Bacon Cinnamon Buns

Today was a wrap-yourself-in-a-blanket day. Not because it was a lazy Sunday. No, if only it were that easy. But rather, taking advantage of the time change, I spent the whole morning making bread–because that’s what I do when the mercury takes a dive: bake bread–only to spend 2 hours this afternoon on a soccer pitch, freezing my butt off in 40 mph wind gusts on top of temperatures hovering in the mid-40s. I turned myself into a brrrr-ito with an old quilt and a child or two placed strategically to retain as much heat as possible. I couldn’t find my own hat and had to pull on one of my 7-year-old’s. Simply put, it wasn’t an ideal situation. But I survived to tell the tale. Winter is coming…

Bacon Cinnamon Bun - Poet in the Pantry

I could tell the change was happening before I stepped foot outside. My body has become a barometer as finely tuned as someone with far more years on this planet than I have accumulated. The muscle spasms in my leg–the remnant of my herniated disc 3-1/2 years ago–have worsened, much as they usually do when it gets colder. Add to that the cranial spasms from my TMJ and I am a very twitchy lady. Twitchy. Maybe the other word, too.

Bacon Cinnamon Bun - Poet in the Pantry

Calgon, take me away. Somewhere warm and stress-free for a little while. So I can feel normal, once again.

Bacon Cinnamon Bun - Poet in the Pantry

And it better be a place with freshly-baked cinnamon buns. With sweet, buttery dough wrapped around strips of smoky bacon, slathered with an obscene amount of cream cheese frosting. Who cares if I feel like Frankenstein’s monster? I’ll just have a sugar rush and pretend it’s not happening. Bacon Cinnamon Buns have that special power to erase what you’d rather not exist.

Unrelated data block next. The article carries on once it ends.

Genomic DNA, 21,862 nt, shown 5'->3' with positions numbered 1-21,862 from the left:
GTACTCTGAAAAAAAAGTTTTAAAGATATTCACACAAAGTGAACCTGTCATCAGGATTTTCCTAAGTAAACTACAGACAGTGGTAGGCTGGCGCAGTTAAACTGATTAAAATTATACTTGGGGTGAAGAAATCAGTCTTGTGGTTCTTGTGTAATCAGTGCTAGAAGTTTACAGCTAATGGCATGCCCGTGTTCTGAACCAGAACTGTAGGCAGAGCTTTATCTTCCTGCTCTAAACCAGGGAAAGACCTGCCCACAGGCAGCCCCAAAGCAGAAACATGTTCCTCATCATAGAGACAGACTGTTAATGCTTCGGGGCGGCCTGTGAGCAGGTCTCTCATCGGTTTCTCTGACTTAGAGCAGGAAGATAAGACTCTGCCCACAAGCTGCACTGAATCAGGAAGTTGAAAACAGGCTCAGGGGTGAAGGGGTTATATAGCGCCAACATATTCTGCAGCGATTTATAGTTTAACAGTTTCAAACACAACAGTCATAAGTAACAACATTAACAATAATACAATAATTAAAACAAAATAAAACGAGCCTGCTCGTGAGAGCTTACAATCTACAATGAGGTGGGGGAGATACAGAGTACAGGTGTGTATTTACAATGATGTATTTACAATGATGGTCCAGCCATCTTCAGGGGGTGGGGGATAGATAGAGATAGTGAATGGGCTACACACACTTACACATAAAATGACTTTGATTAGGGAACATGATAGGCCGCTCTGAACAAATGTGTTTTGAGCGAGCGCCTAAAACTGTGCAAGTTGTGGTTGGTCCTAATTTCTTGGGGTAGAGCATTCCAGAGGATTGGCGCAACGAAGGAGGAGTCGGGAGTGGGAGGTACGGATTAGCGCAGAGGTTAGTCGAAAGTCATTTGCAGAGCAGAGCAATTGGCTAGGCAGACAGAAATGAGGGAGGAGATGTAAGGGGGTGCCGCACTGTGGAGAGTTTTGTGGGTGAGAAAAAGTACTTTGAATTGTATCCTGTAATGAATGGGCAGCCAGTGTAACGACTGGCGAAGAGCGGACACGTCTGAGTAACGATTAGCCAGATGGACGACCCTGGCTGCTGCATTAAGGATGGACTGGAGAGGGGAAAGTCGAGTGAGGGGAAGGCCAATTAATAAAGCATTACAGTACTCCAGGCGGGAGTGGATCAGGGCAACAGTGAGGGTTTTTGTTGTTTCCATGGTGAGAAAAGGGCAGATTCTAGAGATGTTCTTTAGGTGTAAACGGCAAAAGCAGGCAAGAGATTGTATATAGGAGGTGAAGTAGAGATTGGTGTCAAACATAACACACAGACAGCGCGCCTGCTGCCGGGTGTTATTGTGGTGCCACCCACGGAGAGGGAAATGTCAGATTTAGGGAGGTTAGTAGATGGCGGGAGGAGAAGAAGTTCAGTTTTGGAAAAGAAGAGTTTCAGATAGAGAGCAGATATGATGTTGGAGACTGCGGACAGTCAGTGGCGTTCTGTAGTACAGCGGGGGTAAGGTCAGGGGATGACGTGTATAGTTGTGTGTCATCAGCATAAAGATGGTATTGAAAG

Bacon Cinnamon Bun - Poet in the Pantry

Bacon Cinnamon Buns
Prep time
Cook time
Total time
Recipe type: Breakfast
Serves: 14-16
  • 1 cup warm whole milk (approximately 110 degrees Fahrenheit)
  • 1 teaspoon kosher salt
  • 2¼ teaspoons active dry yeast
  • ½ cup granulated sugar, divided
  • 2 Tablespoons maple sugar
  • 2 large eggs, room temperature
  • ¼ cup unsalted butter, melted
  • 4½ cups bread flour
  • 1 pound dry aged bacon
  • ¼ cup unsalted butter, softened
  • 1 cup light brown sugar, lightly packed
  • 2 Tablespoons ground cinnamon
  • 3 ounces full fat cream cheese, softened
  • ¼ cup unsalted butter, softened
  • 1½ cups confectioners' sugar
  • 2 Tablespoons maple syrup
  • ¼ teaspoon fine sea salt
  1. In the bowl of a stand mixer fitted with the dough hook, combine the milk, salt, yeast, and 1 Tablespoon of the sugar. Mix with the dough hook, then let sit 5 minutes or until frothy. (Not absolutely necessary with active dry yeast, but it'll let you know that your yeast is still good before you proceed too far.)
  2. Add the rest of the sugar, maple sugar, eggs, butter, and bread flour, then mix on low until combined. Turn up to speed 2 and knead until you get a smooth dough ball that clears the sides and sticks to the bottom of the bowl only (you can add flour or water, 1 Tablespoon at a time, in the first few minutes if it seems that the dough is too sticky or dry--this can happen as seasons change, with different batches of flour, etc.).